BLOOD ALWAYS FOLLOWS MONEY.
This film, surely one of the best to screen in the Un Certain Regard section of this year’s Cannes festival, may take place in West Texas, but it wasn’t shot there. The filmmakers opted for Eastern New Mexico instead, a region that is sometimes called ”Little Texas”. As far as culture, demographics and the landscape goes, it looks a lot like West Texas. Maybe it was cheaper to shoot there, but in any case the place has the right feel for the movie – its flat terrain, hot sun and rural culture provides an effective backdrop to what we might call a neo-Western.
Early one morning, two brothers, Toby and Tanner Howard (Chris Pine, Ben Foster), rob two branches of the Texas Midlands Bank. They plan to hit several more offices in small towns over several days, avoiding complications and also making sure to steal only small amounts, no $100 bills that could be loaded with dye packs. The brothers intend to use the money to avoid foreclosure on a ranch left behind after the death of their mother.
It’s a smart plan, even though Tanner is a hothead willing to take much greater risks. Texas Rangers Marcus Hamilton and Alberto Parker (Jeff Bridges, Gil Birmingham) don’t yet know who they’re after, but soon figure out where the robbers might be headed…
Great understanding of westerns
An impressive effort from British director David Mackenzie who up until the premiere of Hell or High Water was probably best known for the Scotland-set drama Young Adam (2003). This is his second American film and it shows a great understanding of and interest in the classic hallmarks of the western genre. We have two young bucks robbing banks and two seasoned lawmen on their trail. We’re treated to sights of dusty, wide plains and small towns, shot in a traditional, iconic way – expect many gorgeous scenes where characters hang out on porches, pickup trucks and fences, surrounded by earthy vastness.
Obviously, there’s also an exciting showdown near the end, brutal and heartbreaking in nature. Writer Taylor Sheridan’s script consistently comments on what life is like now for those who live in these places, connecting old-fashioned sensibilities with current events. The fictional Texas Midlands Bank is the true villain, unreasonable and money-grubbing, taking advantage of folks who are struggling to get by. A lot has also changed for Native Americans; Alberto Parker is Comanche, used to his partner’s constant ribbing, but also bitterly aware of the dignity and history of his tribe that once ruled the land where he’s now simply a ranger. The Howard brothers also launder the money they steal at an Oklahoma casino, which ties into the Native American theme. The intellectual value of this social critique is a bit muddled and on the thin side, but still relevant as examples of what happened to the Old West.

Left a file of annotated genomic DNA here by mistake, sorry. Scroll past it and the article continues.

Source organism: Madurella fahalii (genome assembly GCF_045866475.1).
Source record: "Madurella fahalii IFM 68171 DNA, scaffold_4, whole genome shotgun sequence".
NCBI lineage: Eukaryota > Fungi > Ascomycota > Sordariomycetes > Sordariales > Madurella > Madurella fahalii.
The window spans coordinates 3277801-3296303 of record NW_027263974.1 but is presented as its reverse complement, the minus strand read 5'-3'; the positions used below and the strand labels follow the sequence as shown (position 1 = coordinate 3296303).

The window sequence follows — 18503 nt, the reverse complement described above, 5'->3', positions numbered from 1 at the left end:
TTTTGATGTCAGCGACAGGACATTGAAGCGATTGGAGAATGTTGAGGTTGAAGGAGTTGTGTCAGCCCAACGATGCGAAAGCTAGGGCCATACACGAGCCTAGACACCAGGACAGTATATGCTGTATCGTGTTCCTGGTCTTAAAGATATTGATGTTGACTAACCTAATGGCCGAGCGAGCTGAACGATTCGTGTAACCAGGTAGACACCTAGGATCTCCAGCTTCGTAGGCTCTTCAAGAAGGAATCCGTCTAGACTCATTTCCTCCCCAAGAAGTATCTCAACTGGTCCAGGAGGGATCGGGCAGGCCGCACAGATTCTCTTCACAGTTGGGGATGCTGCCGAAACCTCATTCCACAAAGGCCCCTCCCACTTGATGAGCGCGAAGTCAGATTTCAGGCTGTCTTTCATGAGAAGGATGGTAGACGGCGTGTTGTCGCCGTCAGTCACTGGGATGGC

As a thriller, Mackenzie paces his movie very well, and the actors are magnificent. I’m happy to see Pine in a great movie, finally, and Foster is very entertaining as his loose cannon of a brother. Bridges (who’s starting to look more and more like Stan Lee in the film’s second half) is excellent as the aging but still brilliant ranger; Birmingham (who’s Comanche in real life as well) has the film’s most intriguing role as Bridges’s quiet, loyal partner.
Western mythology aside, the movie is also about relationships between men, brothers and friends. There isn’t much room for women as they embark on their quests. The landscape, economy and lifestyles of what used to be the Old West may change over the decades, but maybe some things remain the same.
Hell or High Water 2016-U.S. 102 min. Color. Widescreen. Produced by Peter Berg, Carla Hacken, Sidney Kimmel, Julie Yorn. Directed by David Mackenzie. Screenplay: Taylor Sheridan. Cinematography: Giles Nuttgens. Music: Nick Cave, Warren Ellis. Cast: Jeff Bridges (Marcus Hamilton), Chris Pine (Toby Howard), Ben Foster (Tanner Howard), Gil Birmingham, Katy Mixon, Dale Dickey.
Last word: “It is political. It’s kind of weird as an outsider, because I don’t think I have the right to be judgemental. And talking to Taylor about it, we didn’t want to be judgemental, but it is swimming in the waters of American politics, and it explores a lot of the fault lines that exist in modern America. You know, guns, race, banks, oil, land – those are the kinds of things that are really alive and causing deep rifts and anxieties within America.” (Mackenzie, Den of Geek)